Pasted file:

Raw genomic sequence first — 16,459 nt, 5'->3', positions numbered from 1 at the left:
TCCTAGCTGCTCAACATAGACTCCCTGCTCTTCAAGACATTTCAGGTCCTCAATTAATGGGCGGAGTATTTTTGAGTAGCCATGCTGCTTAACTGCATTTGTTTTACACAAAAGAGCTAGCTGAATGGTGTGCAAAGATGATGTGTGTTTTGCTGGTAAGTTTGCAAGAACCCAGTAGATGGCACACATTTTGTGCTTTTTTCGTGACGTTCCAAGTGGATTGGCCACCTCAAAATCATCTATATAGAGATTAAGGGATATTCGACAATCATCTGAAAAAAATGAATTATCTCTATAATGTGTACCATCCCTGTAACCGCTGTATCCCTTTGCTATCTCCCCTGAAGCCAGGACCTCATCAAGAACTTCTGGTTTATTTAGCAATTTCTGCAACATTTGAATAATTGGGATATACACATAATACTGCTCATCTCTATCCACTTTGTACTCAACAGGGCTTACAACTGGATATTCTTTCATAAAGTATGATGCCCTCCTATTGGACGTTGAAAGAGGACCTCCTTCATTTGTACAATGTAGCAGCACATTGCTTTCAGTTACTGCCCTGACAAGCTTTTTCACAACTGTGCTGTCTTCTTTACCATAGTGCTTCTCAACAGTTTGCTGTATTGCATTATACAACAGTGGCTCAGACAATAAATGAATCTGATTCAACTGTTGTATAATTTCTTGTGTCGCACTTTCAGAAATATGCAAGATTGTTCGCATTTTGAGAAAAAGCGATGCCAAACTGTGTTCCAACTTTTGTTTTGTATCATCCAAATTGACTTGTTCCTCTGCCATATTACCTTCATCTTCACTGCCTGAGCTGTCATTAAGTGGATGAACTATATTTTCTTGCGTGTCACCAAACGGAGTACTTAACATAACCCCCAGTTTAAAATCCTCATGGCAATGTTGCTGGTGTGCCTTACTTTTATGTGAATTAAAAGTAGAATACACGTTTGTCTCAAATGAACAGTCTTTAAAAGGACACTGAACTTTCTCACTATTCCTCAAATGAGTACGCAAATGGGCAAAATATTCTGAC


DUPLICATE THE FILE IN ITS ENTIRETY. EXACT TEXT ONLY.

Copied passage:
Raw genomic sequence first — 16,459 nt, 5'->3', positions numbered from 1 at the left:
TCCTAGCTGCTCAACATAGACTCCCTGCTCTTCAAGACATTTCAGGTCCTCAATTAATGGGCGGAGTATTTTTGAGTAGCCATGCTGCTTAACTGCATTTGTTTTACACAAAAGAGCTAGCTGAATGGTGTGCAAAGATGATGTGTGTTTTGCTGGTAAGTTTGCAAGAACCCAGTAGATGGCACACATTTTGTGCTTTTTTCGTGACGTTCCAAGTGGATTGGCCACCTCAAAATCATCTATATAGAGATTAAGGGATATTCGACAATCATCTGAAAAAAATGAATTATCTCTATAATGTGTACCATCCCTGTAACCGCTGTATCCCTTTGCTATCTCCCCTGAAGCCAGGACCTCATCAAGAACTTCTGGTTTATTTAGCAATTTCTGCAACATTTGAATAATTGGGATATACACATAATACTGCTCATCTCTATCCACTTTGTACTCAACAGGGCTTACAACTGGATATTCTTTCATAAAGTATGATGCCCTCCTATTGGACGTTGAAAGAGGACCTCCTTCATTTGTACAATGTAGCAGCACATTGCTTTCAGTTACTGCCCTGACAAGCTTTTTCACAACTGTGCTGTCTTCTTTACCATAGTGCTTCTCAACAGTTTGCTGTATTGCATTATACAACAGTGGCTCAGACAATAAATGAATCTGATTCAACTGTTGTATAATTTCTTGTGTCGCACTTTCAGAAATATGCAAGATTGTTCGCATTTTGAGAAAAAGCGATGCCAAACTGTGTTCCAACTTTTGTTTTGTATCATCCAAATTGACTTGTTCCTCTGCCATATTACCTTCATCTTCACTGCCTGAGCTGTCATTAAGTGGATGAACTATATTTTCTTGCGTGTCACCAAACGGAGTACTTAACATAACCCCCAGTTTAAAATCCTCATGGCAATGTTGCTGGTGTGCCTTACTTTTATGTGAATTAAAAGTAGAATACACGTTTGTCTCAAATGAACAGTCTTTAAAAGGACACTGAACTTTCTCACTATTCCTCAAATGAGTACGCAAATGGGCAAAATATTCTGAC